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US Retail Spending Strongly Taken in September



U.S. retail sales rose in September for the fifth consecutive month, as consumers prepared for additional months of working and studying from home by spending on automobiles, sports goods and in home improvement stores.

A measure of purchases in stores, restaurants and online, retail sales rose to a seasonally adjusted 1.9% in September from last month, the Department of Commerce reported on Friday, exceeding expectations. of economists for a 0.7% increase.

“September is kind of a month of hinges” between back-to-school and holiday season, said Craig Johnson, president of Customer Growth Partners, a consulting firm. He added that this year’s study period was postponed until September as many schools delayed opening for personal classes, giving second-hand sales of school supplies and computers.

However, other data suggest that economic recovery is losing momentum. Overall consumer spending remains below prepandemic levels as outlays on personal services such as dentist visits, travel events and sports are not fully rebounded. Monthly earnings at work have slowed in recent months. New applications for unemployment benefits, a proxy for layoffs, rose last week to their highest level since late August. And more workers are reporting that their layoffs are permanent.

Blerina Uruci, an economist at Barclays, says how strong consumer spending is for solid goods.

“This is a transfer from services that in many ways are forced because people have to be more careful because of [coronavirus] pandemic, “he said.

Retail sales returned to prepandemic levels in June and have been pushing higher each month since. The retail sales report does not track spending on most services, such as health care and hospitality, which make up the portion of U.S. consumer spending. Unlike other economic data reports produced by the US government, retail sales are not suitable for inflation.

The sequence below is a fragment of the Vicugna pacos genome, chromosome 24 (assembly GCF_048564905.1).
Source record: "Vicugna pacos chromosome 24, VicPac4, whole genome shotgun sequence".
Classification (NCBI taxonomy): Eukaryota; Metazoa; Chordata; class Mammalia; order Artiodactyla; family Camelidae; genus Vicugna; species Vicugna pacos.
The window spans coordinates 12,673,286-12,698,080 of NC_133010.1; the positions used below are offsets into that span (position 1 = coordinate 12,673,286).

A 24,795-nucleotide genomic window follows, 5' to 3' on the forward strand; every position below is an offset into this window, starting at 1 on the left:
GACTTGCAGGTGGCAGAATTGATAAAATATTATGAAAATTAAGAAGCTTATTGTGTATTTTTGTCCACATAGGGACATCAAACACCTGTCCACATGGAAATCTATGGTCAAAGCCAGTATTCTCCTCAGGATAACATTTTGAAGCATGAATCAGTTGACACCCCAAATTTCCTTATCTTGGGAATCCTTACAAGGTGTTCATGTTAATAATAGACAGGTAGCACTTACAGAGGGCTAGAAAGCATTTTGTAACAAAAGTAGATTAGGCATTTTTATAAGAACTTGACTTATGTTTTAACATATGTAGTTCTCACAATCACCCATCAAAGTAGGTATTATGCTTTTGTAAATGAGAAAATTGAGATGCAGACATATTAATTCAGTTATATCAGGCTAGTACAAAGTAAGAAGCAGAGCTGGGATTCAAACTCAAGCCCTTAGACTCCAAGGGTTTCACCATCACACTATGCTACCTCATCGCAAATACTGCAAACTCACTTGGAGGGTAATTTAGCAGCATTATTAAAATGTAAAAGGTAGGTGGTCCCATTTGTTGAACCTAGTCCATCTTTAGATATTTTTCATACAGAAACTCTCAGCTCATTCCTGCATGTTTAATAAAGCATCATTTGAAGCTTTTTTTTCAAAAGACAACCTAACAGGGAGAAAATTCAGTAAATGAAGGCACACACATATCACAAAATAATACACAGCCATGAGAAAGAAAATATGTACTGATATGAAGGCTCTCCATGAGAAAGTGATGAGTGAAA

Laura Harrison and her husband, Drew, bought a home in Nashville, Tenn., In July because they wanted more space, including an office for Ms. Harrison, who worked from home before the pandemic.

They face “many costs that we are not prepared for” associated with buying their home, such as appliances. “We got to a place where we were really indebted, and buying a house would bring us back a little more than we ever thought possible.”

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Drew and Laura Harrison at the Nashville home they bought in July.


Photo:

Sara Kamalvand

Ms. also noticed. Harrison is creeping inflation, with increasing fuel and food. His grocery bill increased by about $ 75 to $ 100 per shopping trip compared to before the pandemic, he said.

“Just all those little things, the everyday things that seem to rise even if the fee does not rise,” said Ms. Harrison, who works as a media planner for a TV company.

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Sales to motor-vehicle dealers make up about 20% of total retail sales, and spending on motor vehicles gained sharply last month, rising 3.6% on the month.

That is partly related to consumers avoiding public transport due to the high infection rate of Covid-19 and rising vehicle prices, according to economists. The Labor Department last week reported that while the consumer price index rose 0.2% in September, the index for used cars and trucks jumped 6.7%. New car prices rose 0.3% from last month.

But real-time data from private companies shows total consumer spending, which includes outlays for personal services, is still less than a year.

Credit- and debit-card data collected by Affinity Solutions and research team Opportunity Insights showed overall spending fell 2.3% by the end of September compared to January levels. JPMorgan Chase & Co. credit- and debit-card transaction tracker showed spending was down 5.8% compared to a year ago until the week ended October 10.

Analysts and economists are paying attention to monthly retail sales figures as a way to measure how the economy can recover from the effects of the coronavirus pandemic. Photo: Kathy Willens / Associated Press. (Originally published June 16, 2020)

Write to Harriet Torry at [email protected]

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